Tuesday, November 16, 2010

Nurturing an Attitude of Gratitude

Our capacity to be thankful is greatly influenced by how we “see.” The great challenge for all of us (though for some it is greater): Can we “see” beyond and through the chaotic circumstances that threaten to envelop us? Can we find some stability in God’s mercy and love, even when all hell breaks loose? Can we discover the underlying thread of God’s grace and presence beneath the rough, jagged texture of suffering and hardship?

One thing that helps is to remember that whatever tragedy or tumult we experience, God’s attitude toward us is one of acceptance and love. Even when God is upset with us, God loves us and will never banish us from her presence.

To Catch an Angel, by Robert Russell, is the autobiography of a young blind man who lived alone on an island in the middle of a river. He went rowing on the river almost everyday by means of a fairly simple system. To the end of the dock, he attached a bell with a timer set to ring every thirty seconds. In this way he was able to row up and down the river, and every thirty seconds judge his distance by the sound of the bell. When he’d had enough, he found his way home by means of the bell. In the young man’s words, “The river lies before me, a constant invitation, a constant challenge, and my bell is the thread of sound along which I return to a quiet base.”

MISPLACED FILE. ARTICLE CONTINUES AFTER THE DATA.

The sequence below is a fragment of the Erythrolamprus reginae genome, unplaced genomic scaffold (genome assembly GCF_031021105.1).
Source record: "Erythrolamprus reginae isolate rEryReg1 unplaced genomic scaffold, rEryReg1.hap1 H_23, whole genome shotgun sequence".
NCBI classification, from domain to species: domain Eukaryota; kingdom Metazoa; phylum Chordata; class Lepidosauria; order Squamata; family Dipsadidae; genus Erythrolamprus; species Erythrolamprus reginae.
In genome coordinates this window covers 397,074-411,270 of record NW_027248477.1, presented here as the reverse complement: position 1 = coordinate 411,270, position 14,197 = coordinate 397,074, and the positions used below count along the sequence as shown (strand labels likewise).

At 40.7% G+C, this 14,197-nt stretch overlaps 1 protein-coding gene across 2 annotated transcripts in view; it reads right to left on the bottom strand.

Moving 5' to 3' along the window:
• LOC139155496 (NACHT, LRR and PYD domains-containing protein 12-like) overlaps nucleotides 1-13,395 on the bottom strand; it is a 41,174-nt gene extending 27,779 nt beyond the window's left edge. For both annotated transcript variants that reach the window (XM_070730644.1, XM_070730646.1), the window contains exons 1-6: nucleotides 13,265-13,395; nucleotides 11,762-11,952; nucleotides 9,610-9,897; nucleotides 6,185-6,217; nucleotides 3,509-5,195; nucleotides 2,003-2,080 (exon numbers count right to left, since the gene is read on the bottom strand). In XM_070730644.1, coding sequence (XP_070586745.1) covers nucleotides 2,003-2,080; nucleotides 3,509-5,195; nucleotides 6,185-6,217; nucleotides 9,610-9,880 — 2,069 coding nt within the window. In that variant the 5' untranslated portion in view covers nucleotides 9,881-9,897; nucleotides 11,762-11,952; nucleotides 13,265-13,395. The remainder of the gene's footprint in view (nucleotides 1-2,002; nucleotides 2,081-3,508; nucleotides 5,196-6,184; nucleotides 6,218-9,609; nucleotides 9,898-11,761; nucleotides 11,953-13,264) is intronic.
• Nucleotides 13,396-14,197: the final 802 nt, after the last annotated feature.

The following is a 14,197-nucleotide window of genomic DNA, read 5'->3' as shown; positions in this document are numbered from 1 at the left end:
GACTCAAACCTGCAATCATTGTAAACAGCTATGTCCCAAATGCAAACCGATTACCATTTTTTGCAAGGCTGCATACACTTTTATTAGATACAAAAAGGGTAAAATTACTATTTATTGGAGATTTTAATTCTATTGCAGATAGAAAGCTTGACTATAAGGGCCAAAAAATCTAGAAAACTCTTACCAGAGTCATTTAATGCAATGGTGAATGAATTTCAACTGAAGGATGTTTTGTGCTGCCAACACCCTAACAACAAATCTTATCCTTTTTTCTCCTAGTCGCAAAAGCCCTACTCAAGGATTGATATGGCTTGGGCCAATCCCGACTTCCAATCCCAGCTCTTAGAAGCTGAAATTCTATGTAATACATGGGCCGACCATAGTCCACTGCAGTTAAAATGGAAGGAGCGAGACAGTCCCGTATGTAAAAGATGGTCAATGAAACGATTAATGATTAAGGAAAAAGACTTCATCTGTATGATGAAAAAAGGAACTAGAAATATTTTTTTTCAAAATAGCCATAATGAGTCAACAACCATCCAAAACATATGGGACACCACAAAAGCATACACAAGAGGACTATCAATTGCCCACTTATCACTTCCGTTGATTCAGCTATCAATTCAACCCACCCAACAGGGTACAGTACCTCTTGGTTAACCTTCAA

Life is like a continually flowing river. God calls us to venture out on it where there is frequent danger and challenge. Unexpected storms arise. Our security, however, rests in God’s unconditional love, which enables us to find our way back home.

We can find reasons for being either grateful or bitter. We have to determine the attitude that will permeate our spirit. The late Henry Nouwen spent the last years of his life working with developmentally disabled adults who had every reason to be bitter. They experience loneliness, rejection from family members, the unfulfilled desire to have a partner in life, and the constant frustration of needing assistance. And yet, observed Nouwen, most do not choose to be bitter, but grateful for the many small gifts of their lives—an invitation to dinner, a birthday celebration, a few days of retreat, and most of all, for their daily community with people who offer friendship and support. The more we decide to be grateful, the easier it becomes to live a grateful life.

Even when our problems are unsolvable and mountains unclimbable, God is with us. As we cultivate an attitude of gratitude for God’s sustaining grace amid all the tensions and pressures of life, and as we learn to live through our disappointments and let go of our frustrations, then we will become more aware and alive, more whole and complete—more fully human. Our hard places may become “thin places” where we can catch a glimpse of God’s glory and grace.

The preceding reflections were adapted from the first chapter of my book, Shimmers of Light: Spiritual Reflections for the Christmas Season. It is just off the press and available on line at wipfandstock.com. Click on picture to order.

1 comment:

  1. Surfing the web, I found your site and your entry on gratitude. Thanks for helping me get in touch with the gratitude I know I have, but often lose sight of. Today, your words are the bell at the end of my dock.

    My thanks,
    RB

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